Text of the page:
Is it tacky to say Publishing 2.0?

Eric Wiesen Jan 28, 2013 Back to blog

About a month ago I finished an awesome science-fiction novel called WOOL. Not necessarily newsworthy (although if you enjoy sci-fi, particularly of the post-apocalyptic flavor, I strongly encourage you to read it), except WOOL was an example of a rapidly growing genre: self-published fiction.

The notion of democratized production of content isn’t even remotely new. In fact it’s so old that even the trend's moniker,  “Web 2.0,” is completely passé. And yet as much as content and its production have expanded to allow ordinary people to join the conversation, the production of fiction and the novel form factor have largely been left out. Blogs have certainly created a massive firmament of non-fiction writing that has completely changed both producer and consumer’s relationships with self-expression. The rise of digital photography and platforms to both print, distribute and deploy photo assets into a variety of products have made everyone a photographer (in 2012 approximately 11% of all photos ever taken were, um, taken). GarageBand, Bandcamp and a variety of audio tools have begun (yes, just begun) to take the power of distribution out of the hands of the labels while platforms like SoundCloud provide the peer to peer platform for audio content.

WOOL is about #200 in the Kindle Store; #2 in Science Fiction, and it has no publisher. Ridley Scott is making a major Hollywood movie out of WOOL. And it’s not even the biggest self-publishing headline. Fifty Shades of Grey, while certainly not my thing (really) was responsible for one out of every twenty purchases of any book last year.

There's something even more astonishing about The Runner, by WJ Davies. The Runner is essentially fanfiction – a piece of writing that exists inside the universe created by Hugh Howey when he wrote WOOL. Fanfiction has largely been the stuff of poor jokes – assumed to be badly written stories by fanboys and fangirls who want to read about characters they like sleeping with each other so badly that they write it themselves. And yet The Runner is not only quite well written – it’s endorsed by the creator of the universe in which it takes place and is being sold in the Kindle Store - that's right, people are paying for this fanfiction.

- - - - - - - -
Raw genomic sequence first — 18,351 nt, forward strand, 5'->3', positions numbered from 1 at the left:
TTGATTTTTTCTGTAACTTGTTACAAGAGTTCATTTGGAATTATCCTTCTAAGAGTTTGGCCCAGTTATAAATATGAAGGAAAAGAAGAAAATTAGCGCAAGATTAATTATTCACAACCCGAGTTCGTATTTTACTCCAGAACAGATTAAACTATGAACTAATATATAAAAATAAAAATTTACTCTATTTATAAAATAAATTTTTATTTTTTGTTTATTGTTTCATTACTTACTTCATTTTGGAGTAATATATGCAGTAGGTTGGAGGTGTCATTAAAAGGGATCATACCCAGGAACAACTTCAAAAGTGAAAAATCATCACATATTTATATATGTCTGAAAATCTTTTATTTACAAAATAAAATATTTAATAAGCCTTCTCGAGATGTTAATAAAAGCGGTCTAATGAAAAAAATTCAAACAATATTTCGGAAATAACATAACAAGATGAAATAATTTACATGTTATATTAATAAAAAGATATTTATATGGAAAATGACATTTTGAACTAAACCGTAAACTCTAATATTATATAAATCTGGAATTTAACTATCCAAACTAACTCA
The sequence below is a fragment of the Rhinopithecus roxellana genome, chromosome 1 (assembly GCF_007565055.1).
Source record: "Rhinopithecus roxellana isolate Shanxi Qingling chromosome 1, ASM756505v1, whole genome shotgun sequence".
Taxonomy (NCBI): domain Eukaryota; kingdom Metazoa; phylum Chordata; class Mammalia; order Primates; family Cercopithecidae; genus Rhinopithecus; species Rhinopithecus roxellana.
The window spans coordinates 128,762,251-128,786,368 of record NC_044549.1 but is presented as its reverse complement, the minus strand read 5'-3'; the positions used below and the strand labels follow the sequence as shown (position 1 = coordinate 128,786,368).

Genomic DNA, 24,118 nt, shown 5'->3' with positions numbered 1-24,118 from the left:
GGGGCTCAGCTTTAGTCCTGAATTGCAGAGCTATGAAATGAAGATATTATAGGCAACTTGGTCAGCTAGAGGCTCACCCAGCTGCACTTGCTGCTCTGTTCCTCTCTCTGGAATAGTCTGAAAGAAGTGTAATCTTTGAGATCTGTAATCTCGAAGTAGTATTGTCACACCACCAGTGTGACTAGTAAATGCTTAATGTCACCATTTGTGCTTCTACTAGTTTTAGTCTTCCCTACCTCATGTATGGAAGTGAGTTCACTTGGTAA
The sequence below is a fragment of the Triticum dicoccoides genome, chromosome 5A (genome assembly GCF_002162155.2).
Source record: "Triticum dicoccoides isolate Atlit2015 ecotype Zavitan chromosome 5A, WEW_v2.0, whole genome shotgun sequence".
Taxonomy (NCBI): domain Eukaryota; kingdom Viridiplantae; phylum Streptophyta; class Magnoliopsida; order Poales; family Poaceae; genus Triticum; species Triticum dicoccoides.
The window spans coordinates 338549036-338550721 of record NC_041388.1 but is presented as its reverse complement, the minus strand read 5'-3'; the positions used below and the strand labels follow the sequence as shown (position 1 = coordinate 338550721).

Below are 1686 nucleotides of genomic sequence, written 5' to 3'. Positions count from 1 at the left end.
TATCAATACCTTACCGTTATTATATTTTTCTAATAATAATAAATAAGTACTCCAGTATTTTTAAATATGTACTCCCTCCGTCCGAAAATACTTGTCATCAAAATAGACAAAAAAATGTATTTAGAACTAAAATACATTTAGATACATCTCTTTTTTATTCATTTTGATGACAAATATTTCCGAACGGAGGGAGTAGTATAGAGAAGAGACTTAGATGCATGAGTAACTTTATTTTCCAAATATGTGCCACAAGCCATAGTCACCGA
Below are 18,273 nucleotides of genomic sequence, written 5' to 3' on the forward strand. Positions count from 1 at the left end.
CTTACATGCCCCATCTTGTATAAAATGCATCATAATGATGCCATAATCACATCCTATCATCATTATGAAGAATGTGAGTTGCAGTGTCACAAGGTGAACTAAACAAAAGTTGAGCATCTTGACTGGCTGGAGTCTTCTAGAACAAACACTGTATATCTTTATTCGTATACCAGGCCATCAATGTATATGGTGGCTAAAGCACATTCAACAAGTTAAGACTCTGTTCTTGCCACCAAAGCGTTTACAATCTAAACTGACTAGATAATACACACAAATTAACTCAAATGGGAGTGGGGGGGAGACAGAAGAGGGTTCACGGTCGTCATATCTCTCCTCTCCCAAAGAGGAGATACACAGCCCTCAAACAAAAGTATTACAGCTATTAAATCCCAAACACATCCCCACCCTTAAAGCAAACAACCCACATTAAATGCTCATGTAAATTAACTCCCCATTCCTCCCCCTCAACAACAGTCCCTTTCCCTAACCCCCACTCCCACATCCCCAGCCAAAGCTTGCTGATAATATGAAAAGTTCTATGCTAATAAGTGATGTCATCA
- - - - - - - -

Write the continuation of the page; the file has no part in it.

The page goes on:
All of which tells me that the basic structural constraints around how stories are being told, which is ultimately the core unit of fiction writing to begin with, are breaking down and very quickly. The enabling elements are all present: the rise (finally) of digital books, the creation of platforms like the Kindle Store and iBooks that collapse all the intermediate layers between author and reader, the availability of immediate, one-touch check out and delivery to our devices, the rise of subscription billing and commerce… all of these add up to a total rethinking of who gets to write fiction that we will read, and perhaps equally important – what structure that writing will take. The WOOL Omnibus reads like a standard length novel, but it’s actually 5 short novels that were published in quick succession. Because in addition to all of these enablers acting on any would-be author’s ability to reach directly into a readership, they also break down the requirements that “books” be written in a tightly defined number of pages/words in order to fit the needs of physical printing, bookstore merchandising and shipping and logistics. All of those barriers are gone. If an author wants to, she can write a story that gets published like the old serials – a new chapter every week or two. Personally if some of my favorite authors wanted to publish that way (I’m looking at you, George R. R. Martin), I’d be happy to pay $2 per month for a consistent but shorter fix (I know, I know, you could never deliver a great story that way, George – but a guy can dream).

As an investor, we’ve been very interested in the broad phenomenon of harnessing the creativity of individuals rather than a small slice of dedicated professionals. Whether it’s Quirky enabling inventors all over the world to get their ideas made into products or Makerbot giving everybody the ability to physically produce things or even the way WisdomTree gets ideas for its products from students as part of its new fund ideation process – the notion of unlocking the cognitive and creative abilities of the broader population is an enormously powerful (and still largely untapped) wave that can benefit everyone.

I’ve yet to ascertain whether or not this trend toward self publishing and the transformation we’re starting to see in the written word delivers value primarily to large platforms like Amazon and Apple or whether there is a disruptive startup approach to enabling this wave. Very interested to see what happens next.